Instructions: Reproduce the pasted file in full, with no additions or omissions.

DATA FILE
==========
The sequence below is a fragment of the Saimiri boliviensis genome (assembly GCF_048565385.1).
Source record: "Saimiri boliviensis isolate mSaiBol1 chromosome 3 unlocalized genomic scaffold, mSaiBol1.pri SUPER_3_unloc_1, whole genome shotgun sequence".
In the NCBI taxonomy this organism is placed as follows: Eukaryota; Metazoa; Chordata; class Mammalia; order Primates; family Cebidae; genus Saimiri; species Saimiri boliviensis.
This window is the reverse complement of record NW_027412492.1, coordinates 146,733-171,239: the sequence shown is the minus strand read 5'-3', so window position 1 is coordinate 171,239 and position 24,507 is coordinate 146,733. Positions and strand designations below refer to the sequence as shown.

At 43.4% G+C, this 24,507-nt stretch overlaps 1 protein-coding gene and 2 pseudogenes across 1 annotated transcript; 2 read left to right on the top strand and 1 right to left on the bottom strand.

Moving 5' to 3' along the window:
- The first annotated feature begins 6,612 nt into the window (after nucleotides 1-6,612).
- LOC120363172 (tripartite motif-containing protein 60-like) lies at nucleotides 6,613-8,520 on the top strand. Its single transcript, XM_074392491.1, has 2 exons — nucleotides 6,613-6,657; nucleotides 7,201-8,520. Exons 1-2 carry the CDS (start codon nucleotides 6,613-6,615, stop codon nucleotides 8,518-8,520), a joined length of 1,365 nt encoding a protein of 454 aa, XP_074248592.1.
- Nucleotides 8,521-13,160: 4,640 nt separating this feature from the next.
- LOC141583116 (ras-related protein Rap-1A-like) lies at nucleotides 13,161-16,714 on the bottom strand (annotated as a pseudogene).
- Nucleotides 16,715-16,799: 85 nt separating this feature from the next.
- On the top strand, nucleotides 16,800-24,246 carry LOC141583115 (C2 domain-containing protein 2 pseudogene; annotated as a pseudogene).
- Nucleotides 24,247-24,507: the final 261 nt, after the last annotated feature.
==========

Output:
The sequence below is a fragment of the Saimiri boliviensis genome (assembly GCF_048565385.1).
Source record: "Saimiri boliviensis isolate mSaiBol1 chromosome 3 unlocalized genomic scaffold, mSaiBol1.pri SUPER_3_unloc_1, whole genome shotgun sequence".
In the NCBI taxonomy this organism is placed as follows: Eukaryota; Metazoa; Chordata; class Mammalia; order Primates; family Cebidae; genus Saimiri; species Saimiri boliviensis.
This window is the reverse complement of record NW_027412492.1, coordinates 146,733-171,239: the sequence shown is the minus strand read 5'-3', so window position 1 is coordinate 171,239 and position 24,507 is coordinate 146,733. Positions and strand designations below refer to the sequence as shown.

At 43.4% G+C, this 24,507-nt stretch overlaps 1 protein-coding gene and 2 pseudogenes across 1 annotated transcript; 2 read left to right on the top strand and 1 right to left on the bottom strand.

Moving 5' to 3' along the window:
- The first annotated feature begins 6,612 nt into the window (after nucleotides 1-6,612).
- LOC120363172 (tripartite motif-containing protein 60-like) lies at nucleotides 6,613-8,520 on the top strand. Its single transcript, XM_074392491.1, has 2 exons — nucleotides 6,613-6,657; nucleotides 7,201-8,520. Exons 1-2 carry the CDS (start codon nucleotides 6,613-6,615, stop codon nucleotides 8,518-8,520), a joined length of 1,365 nt encoding a protein of 454 aa, XP_074248592.1.
- Nucleotides 8,521-13,160: 4,640 nt separating this feature from the next.
- LOC141583116 (ras-related protein Rap-1A-like) lies at nucleotides 13,161-16,714 on the bottom strand (annotated as a pseudogene).
- Nucleotides 16,715-16,799: 85 nt separating this feature from the next.
- On the top strand, nucleotides 16,800-24,246 carry LOC141583115 (C2 domain-containing protein 2 pseudogene; annotated as a pseudogene).
- Nucleotides 24,247-24,507: the final 261 nt, after the last annotated feature.